However, the media used in existing iPS induction systems all require serum. Serum is unstable between batches. Furthermore, it contains many uncertain ingredients whose concentrations often vary greatly. As such, serum is inherently disadvantageous with respect to study mechanism. In view of this, the applicants hope to study whether iPS cells can be induced with a serum-free medium.
WO9830679 reported a KnockOut Serum Replacement (KOSR), and a serum-free embryonic stem cell medium containing the same. However, this medium cannot support the proliferation and generation of iPS cells.
To date, there is no literature reporting induction of iPS cells without serum in the whole process in mouse somatic cells, especially fibroblasts that are readily available.
Further, in the prior art, a general method for inducing pluripotent stem cells has an induction efficiency of about 0.01-0.5% in fetal bovine serum on feeder cells in about 14 days (see Qin, D., Li, W., Zhang, J. & Pei, D. Direct generation of ES-like cells from unmodified mouse embryonic fibroblasts by Oct4/Sox2/Myc/Klf4. Cell research 17, 959-962 (2007); Takahashi, K. & Yamanaka, S. Induction of pluripotent stem cells from mouse embryonic and adult fibroblast cultures by defined factors. Cell 126, 663-676 (2006); Meissner, A., Wernig, M. & Jaenisch, R. Direct reprogramming of genetically unmodified fibroblasts into pluripotent stem cells. Nature biotechnology 25, 1177-1181 (2007); Takahashi, K. et al., Induction of pluripotent stem cells from adult human fibroblasts by defined factors. Cell 131, 861-872 (2007); Yamanaka, S. Strategies and new developments in the generation of patient-specific pluripotent stem cells. Cell Stem Cell 1, 39-49 (2007)).
Thus, the present invention provides a serum-free medium for inducing pluripotent stem cells in the absence of feeder cells in a quicker manner with higher efficiency than the prior art.
- Top of Page
OF THE INVENTION
In a first aspect, the present invention provides a serum-free medium for culturing cells which comprises a basal medium, a serum replacement additive, one or more tyrosine kinases, and optionally other ingredients.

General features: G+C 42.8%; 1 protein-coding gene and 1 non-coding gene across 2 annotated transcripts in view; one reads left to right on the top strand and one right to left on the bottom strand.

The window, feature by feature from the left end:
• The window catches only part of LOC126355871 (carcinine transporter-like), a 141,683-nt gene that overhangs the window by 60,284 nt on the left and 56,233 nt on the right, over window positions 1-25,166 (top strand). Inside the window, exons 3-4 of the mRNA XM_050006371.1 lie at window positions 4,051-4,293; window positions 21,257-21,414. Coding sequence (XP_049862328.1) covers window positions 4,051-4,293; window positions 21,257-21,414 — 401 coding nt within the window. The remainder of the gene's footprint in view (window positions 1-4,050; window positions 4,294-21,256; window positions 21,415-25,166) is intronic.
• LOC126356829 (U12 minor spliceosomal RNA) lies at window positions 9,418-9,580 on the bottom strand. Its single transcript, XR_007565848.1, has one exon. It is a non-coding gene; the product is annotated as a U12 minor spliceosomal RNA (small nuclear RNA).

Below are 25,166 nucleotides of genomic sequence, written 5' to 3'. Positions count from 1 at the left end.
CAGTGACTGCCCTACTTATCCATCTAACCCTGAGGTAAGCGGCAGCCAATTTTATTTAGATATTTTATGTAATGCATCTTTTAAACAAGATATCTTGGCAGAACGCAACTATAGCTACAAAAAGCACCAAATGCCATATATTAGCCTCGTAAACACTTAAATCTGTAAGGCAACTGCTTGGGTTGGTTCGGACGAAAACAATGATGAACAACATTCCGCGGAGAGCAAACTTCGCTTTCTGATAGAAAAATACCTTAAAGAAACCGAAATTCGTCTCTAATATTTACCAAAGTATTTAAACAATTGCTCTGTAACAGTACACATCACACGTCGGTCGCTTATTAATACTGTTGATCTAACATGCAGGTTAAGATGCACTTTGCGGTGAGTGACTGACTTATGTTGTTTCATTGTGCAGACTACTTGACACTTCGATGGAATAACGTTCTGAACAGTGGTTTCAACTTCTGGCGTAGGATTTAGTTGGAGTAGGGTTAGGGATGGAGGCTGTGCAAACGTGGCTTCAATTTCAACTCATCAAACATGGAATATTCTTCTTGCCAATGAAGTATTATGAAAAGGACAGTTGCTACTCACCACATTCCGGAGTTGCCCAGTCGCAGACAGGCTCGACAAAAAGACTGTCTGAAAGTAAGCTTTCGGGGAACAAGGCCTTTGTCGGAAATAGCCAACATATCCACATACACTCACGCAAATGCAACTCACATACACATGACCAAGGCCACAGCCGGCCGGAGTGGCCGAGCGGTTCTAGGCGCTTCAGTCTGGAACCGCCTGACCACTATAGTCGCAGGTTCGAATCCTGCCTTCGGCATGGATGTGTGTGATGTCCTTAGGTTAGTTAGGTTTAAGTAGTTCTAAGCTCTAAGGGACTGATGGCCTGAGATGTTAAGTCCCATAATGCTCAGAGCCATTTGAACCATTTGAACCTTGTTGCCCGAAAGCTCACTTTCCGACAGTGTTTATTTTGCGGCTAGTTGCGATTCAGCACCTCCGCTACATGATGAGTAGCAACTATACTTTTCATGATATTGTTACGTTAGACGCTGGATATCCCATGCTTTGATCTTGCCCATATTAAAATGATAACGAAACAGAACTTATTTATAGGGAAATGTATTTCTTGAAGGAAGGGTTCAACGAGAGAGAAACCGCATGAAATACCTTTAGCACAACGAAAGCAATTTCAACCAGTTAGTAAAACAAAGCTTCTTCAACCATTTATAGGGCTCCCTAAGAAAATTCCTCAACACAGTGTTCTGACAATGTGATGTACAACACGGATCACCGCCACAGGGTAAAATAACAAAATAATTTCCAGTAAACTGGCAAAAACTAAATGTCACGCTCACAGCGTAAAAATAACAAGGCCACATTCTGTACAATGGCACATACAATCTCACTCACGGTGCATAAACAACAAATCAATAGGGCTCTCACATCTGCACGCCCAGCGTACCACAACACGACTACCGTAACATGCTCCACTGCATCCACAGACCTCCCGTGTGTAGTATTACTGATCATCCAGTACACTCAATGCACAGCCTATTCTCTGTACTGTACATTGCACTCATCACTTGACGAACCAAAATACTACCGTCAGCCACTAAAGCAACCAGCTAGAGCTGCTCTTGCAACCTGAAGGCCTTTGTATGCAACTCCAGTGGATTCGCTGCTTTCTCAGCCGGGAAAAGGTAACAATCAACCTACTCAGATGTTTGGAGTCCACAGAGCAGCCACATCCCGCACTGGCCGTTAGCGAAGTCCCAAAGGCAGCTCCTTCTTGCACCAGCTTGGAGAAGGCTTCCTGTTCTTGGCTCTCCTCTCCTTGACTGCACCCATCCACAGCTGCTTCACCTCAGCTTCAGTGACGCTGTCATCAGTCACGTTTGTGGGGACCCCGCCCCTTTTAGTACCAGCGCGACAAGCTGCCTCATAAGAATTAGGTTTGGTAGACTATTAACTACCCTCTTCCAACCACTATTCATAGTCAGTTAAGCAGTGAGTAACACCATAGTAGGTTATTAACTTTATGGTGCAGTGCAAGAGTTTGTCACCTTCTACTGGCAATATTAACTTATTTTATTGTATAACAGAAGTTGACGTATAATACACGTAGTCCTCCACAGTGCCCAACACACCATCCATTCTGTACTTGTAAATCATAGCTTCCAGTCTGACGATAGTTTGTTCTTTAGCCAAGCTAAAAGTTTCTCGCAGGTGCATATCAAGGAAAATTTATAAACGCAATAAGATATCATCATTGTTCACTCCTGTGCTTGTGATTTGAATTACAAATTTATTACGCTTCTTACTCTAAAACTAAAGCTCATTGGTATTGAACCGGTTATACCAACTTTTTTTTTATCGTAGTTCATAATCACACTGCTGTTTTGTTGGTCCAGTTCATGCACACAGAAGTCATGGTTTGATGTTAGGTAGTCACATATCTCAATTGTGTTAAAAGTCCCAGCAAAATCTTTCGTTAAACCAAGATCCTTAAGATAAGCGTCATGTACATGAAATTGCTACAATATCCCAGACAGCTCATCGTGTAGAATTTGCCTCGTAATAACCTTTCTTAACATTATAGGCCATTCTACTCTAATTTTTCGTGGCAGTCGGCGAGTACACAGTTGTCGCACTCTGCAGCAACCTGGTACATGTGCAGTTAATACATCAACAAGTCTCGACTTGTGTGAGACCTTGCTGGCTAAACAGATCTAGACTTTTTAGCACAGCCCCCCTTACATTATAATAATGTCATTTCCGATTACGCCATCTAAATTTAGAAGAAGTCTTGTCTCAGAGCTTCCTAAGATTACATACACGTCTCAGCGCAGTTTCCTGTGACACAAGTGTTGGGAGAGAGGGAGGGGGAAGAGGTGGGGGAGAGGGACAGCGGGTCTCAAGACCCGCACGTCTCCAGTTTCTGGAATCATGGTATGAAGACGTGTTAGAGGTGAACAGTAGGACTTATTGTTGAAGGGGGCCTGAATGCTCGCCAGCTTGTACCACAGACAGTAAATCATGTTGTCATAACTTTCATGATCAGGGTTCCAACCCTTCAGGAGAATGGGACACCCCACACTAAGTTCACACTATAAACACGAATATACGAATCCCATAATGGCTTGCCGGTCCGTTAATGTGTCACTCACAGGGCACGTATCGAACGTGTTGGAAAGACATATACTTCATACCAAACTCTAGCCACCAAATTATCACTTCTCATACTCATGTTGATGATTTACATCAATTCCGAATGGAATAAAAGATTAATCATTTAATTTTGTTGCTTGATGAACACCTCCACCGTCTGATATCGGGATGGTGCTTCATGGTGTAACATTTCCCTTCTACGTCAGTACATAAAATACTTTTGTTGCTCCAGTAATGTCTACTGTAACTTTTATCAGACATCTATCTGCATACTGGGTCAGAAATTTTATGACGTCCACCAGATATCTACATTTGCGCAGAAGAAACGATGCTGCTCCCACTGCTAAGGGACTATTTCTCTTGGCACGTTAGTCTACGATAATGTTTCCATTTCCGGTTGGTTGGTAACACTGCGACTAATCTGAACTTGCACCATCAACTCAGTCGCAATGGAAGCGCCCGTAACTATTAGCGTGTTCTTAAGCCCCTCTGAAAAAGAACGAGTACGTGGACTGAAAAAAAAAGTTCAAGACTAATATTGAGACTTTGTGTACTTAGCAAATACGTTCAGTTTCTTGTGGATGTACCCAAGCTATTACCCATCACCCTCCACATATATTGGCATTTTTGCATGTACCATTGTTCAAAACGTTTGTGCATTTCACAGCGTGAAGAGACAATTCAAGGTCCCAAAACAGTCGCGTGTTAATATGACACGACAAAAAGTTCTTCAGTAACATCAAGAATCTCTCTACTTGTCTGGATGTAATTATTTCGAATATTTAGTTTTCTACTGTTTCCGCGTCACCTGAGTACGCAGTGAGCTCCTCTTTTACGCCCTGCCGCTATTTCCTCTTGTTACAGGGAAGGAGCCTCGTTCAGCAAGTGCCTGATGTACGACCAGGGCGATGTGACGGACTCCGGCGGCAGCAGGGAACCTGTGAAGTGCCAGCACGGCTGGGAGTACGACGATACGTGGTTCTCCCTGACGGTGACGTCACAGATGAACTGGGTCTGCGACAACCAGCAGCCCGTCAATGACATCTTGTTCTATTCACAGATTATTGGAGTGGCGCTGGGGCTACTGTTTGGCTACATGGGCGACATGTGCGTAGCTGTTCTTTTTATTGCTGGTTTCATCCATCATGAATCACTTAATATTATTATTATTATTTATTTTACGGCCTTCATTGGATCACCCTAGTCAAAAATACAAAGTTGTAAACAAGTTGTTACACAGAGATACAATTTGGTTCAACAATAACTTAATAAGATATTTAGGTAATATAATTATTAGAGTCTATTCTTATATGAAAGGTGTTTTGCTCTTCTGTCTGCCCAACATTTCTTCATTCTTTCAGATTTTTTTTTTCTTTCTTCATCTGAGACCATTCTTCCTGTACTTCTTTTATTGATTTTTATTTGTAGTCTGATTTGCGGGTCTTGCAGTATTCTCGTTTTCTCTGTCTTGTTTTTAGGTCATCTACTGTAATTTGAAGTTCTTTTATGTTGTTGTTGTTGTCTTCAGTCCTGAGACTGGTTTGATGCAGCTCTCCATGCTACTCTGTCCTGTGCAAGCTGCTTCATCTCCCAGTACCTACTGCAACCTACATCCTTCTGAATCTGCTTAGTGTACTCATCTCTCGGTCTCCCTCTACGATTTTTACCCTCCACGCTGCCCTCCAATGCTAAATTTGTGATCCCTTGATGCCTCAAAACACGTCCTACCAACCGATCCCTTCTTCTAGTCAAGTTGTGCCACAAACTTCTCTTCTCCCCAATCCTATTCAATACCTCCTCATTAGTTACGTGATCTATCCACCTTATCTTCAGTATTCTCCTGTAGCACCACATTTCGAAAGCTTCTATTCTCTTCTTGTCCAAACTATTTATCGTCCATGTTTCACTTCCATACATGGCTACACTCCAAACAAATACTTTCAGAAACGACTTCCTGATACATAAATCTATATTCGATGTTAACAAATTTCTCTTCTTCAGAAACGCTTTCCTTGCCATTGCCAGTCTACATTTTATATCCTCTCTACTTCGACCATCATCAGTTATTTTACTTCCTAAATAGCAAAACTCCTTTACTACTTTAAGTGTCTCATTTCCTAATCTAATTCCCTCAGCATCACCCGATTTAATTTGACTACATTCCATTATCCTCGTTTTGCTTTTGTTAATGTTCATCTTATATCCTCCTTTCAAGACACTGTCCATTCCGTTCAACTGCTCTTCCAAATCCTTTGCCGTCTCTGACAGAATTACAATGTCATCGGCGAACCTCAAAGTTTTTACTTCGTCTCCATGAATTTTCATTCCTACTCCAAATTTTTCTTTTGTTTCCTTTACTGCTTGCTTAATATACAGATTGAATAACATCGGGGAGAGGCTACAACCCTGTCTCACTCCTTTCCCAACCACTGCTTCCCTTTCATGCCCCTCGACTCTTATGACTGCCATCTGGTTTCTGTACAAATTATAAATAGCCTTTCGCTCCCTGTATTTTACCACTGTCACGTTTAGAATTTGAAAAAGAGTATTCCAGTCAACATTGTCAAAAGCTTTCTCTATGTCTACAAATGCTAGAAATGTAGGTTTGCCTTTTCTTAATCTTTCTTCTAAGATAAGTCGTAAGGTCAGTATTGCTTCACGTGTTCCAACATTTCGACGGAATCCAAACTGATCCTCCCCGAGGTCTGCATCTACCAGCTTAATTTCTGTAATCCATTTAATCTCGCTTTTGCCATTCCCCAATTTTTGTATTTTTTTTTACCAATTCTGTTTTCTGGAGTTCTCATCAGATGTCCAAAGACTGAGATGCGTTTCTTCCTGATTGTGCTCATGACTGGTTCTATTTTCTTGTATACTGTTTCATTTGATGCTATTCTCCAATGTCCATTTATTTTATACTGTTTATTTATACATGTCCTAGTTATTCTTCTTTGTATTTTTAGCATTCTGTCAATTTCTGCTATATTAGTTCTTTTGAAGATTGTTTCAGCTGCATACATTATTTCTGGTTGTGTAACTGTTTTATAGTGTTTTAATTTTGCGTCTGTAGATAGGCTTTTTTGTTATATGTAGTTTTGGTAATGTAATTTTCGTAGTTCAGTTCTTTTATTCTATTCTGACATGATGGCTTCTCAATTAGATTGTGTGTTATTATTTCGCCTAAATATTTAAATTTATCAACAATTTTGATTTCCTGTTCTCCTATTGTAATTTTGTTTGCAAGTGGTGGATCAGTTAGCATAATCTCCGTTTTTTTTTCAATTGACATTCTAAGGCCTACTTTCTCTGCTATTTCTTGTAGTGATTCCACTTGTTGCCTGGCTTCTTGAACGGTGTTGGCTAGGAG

Additionally, the serum-free medium of the present invention further comprises leukemia inhibitory factor (LIF).
In another aspect, the present invention provides a method for inducing pluripotent stem cells from somatic cells with high efficiency using the above serum-free medium, comprising:
(a) introducing one or more stem cell pluripotent factors into somatic cells;
(b) culturing the resulting somatic cells in (a) in the serum-free medium of the present application under conditions suitable for cell growth so as to induce and reprogram the somatic cells into pluripotent stem cells;
(c) detecting and analyzing the induced cells for pluripotency;
(d) picking up pluripotent monoclones of the induced pluripotent stem cells;
(e) culturing the monoclone cells in (d) under conditions suitable for growth of embryonic stem cells.
The present invention further relates to a method for inducing pluripotency, which, in addition to the above steps of (a)-(e), further comprises introducing a reporter gene into the somatic cells, and prior to the step (c), indicating the generation of pluripotent stem cells and detecting the efficiency thereof first through the reporter gene.
In still another aspect, the present invention further relates to the uses of the serum-free medium of the present invention in quickly inducing and reprogramming somatic cells into pluripotent stem cells with high efficiency.
Finally, the present invention further relates to the uses of the medium of the present invention in screening compounds, especially high throughput screening compounds using induced pluripotent stem cells in the iPS system.